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  Adventures of Philip Marlowe, Volume 1 - 10 hours [Download] #RA529



 
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The Adventures of Philip Marlowe
Volume 1




"Get this and get it straight: crime is a sucker's road, and those who travel it end up in the gutter, the prison, or the grave..."

Gerald MohrAuthor Raymond Chandler introduced mystery fans to hard-boiled gumshoe Philip Marlowe in his first novel, "The Big Sleep," in 1939. Chandler's "white knight in a trench coat" would go on to become one of the most popular sleuths in the history of the crime fiction genre, and the success of subsequent novels soon spread into other mass media as well - most notably the classic 1944 film noir, "Murder, My Sweet" (adapted from Chandler's "Farewell, My Lovely"), which starred former movie chorus boy Dick Powell as the detective. Powell was also instrumental in bringing the Marlowe character to radio, reprising his screen role (along with co-star Claire Trevor) in a "Lux Radio Theater" production of the film over CBS Radio on June 11, 1945.

Philip Marlowe's first regular weekly series, "The Adventures of Philip Marlowe", premiered over NBC Radio June 17, 1947 as a summer replacement for "The Bob Hope Show," and starred actor Van Heflin as Chandler's famous creation. The author wasn't particularly thrilled with either Heflin or the series, remarking to his contemporary, Erle Stanley Gardner (creator of Perry Mason), "It was thoroughly flat." The Marlowe character would then return to the airwaves on September 26, 1948 in a series for CBS with radio veteran Gerald Mohr as the titular sleuth. (Chandler grudgingly admitted satisfaction with this incarnation, remarking to one of the show's writers that Mohr's voice at least "packed personality".)

Mohr was an accomplished performer whose impressive acting range in radio covered both drama ("The Whistler," "Escape") and comedy (he had a recurring role on "Our Miss Brooks" as French teacher Jacques Monet), and he clearly made the role of Marlowe his own; a brash, forceful tough-guy who could let fly with the occasional wisecrack. Although the series was not considered a prestige show, it was fortunate to have experienced professionals at the helm - such as producer-director Norman Macdonnell and music director Richard Aurandt. The scripts were tough, gritty and focused on hard-hitting "blood-and-thunder" action, with scribes like Gene Leavitt, Robert Mitchell, Mel Dinelli and Kathleen Hite contributing much of the program's dramatic content. (Leavitt and Mitchell even took the opportunity to sneak in a little self-referencing humor on occasion; "The Hair-Pin Turn" has one of the characters reading the latest Raymond Chandler novel, prompting Marlowe to respond: "Chandler...where have I heard that name before?") The supporting players for Marlowe were also first-rate, showcasing many of the distinguished actors and actresses from Hollywood's Radio Row, including Lawrence Dobkin (who had a recurring role as Lt. Matthews), Jeff Corey (as Lt. Ybarra), Betty Lou Gerson, Lillian Buyeff, Junius Matthews and Harry Bartell, to name but a few. Roy Rowan capably handled the show's announcing chores.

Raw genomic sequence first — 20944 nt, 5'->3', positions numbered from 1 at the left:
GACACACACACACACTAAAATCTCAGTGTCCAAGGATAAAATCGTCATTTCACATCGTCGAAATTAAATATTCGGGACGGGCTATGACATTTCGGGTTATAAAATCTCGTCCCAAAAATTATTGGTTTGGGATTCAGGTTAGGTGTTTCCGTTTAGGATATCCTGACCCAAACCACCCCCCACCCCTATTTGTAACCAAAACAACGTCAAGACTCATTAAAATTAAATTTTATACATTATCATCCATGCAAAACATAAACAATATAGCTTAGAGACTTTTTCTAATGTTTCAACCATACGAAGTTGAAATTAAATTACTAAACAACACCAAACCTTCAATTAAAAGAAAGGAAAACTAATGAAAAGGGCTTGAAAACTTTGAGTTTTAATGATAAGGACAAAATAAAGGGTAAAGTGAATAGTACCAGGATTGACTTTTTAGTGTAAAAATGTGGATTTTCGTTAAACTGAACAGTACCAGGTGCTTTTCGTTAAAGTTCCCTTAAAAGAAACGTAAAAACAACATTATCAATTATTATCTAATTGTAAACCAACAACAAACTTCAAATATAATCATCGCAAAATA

"The Adventures of Philip Marlowe" was mostly sustained throughout its two-year run (except for a brief sponsorship by Ford Motors in 1950), and while it had difficulty landing an "angel" to pay its bills, it did have a devoted fan in CBS patriarch William Paley. (Paley pressed upon both Macdonnell and CBS' director of programming Harry Ackerman to create a "Philip Marlowe in the old west," a request that was nurtured for several years before finally giving birth to "Gunsmoke" in 1952.) After returning to CBS for a brief summer run in 1951, Philip Marlowe folded up his radio tent - but fortunately for radio fans, many episodes of the series have survived today -- including the twenty shows in this collection, restored and remastered by Radio Archives for your listening pleasure.


#49 The Rustin Hickory
Saturday, September 10, 1949 - 30:00 - CBS, sustaining

#52 The Tale of the Mermaid
Saturday, October 1, 1949 - 30:00 - CBS, sustaining

#53 The Open Window
Saturday, October 8, 1949 - 30:00 - CBS, sustaining

#60 The Bird's on the Wing
Saturday, November 26, 1949 - 30:00 - CBS, sustaining

#61 The Kid on the Corner
Saturday, December 3, 1949 - 30:00 - CBS, sustaining

#66 The Torch Carriers
Saturday, January 7,1950 - 30:00 - CBS, sponsored by Ford

#67 The Covered Bridge
Saturday, January 14, 1950 - 30:00 - CBS, sustaining

#68 The Bid for Freedom
Saturday, January 21, 1950 - 30:00 - CBS, sustaining

#69 The Hair-Pin Turn
Saturday, January 28, 1950 - 30:00 - CBS, sustaining

#70 The Long Arm
Tuesday, February 7, 1950 - 30:00 - CBS, sustaining

#71 The Grim Echo
Tuesday, February 14, 1950 - 30:00 - CBS, sustaining

#72 The Ladies' Night
Tuesday, February 21, 1950 - 30:00 - CBS, sustaining

#73 The Big Step
Tuesday, February 28, 1950 - 30:00 - CBS, sustaining

#74 The Monkey's Uncle
Tuesday, March 7, 1950 - 30:00 - CBS, sustaining

#75 The Vital Statistic
Tuesday, March 14, 1950 - 30:00 - CBS, sustaining

#76 The Deep Shadow
Tuesday, March 21, 1950 - 30:00 - CBS, sustaining

#77 The Sword of Cebu
Tuesday, March 28, 1950 - 30:00 - CBS, sustaining

#78 The Man on the Roof
Tuesday, April 4, 1950 - 30:00 - CBS, sustaining

#79 The Anniversary Gift
Tuesday, April 11, 1950 - 30:00 - CBS, sponsored by Ford

#80 The Angry Eagle
Tuesday, April 18. 1950 - 30:00 - CBS, sustaining


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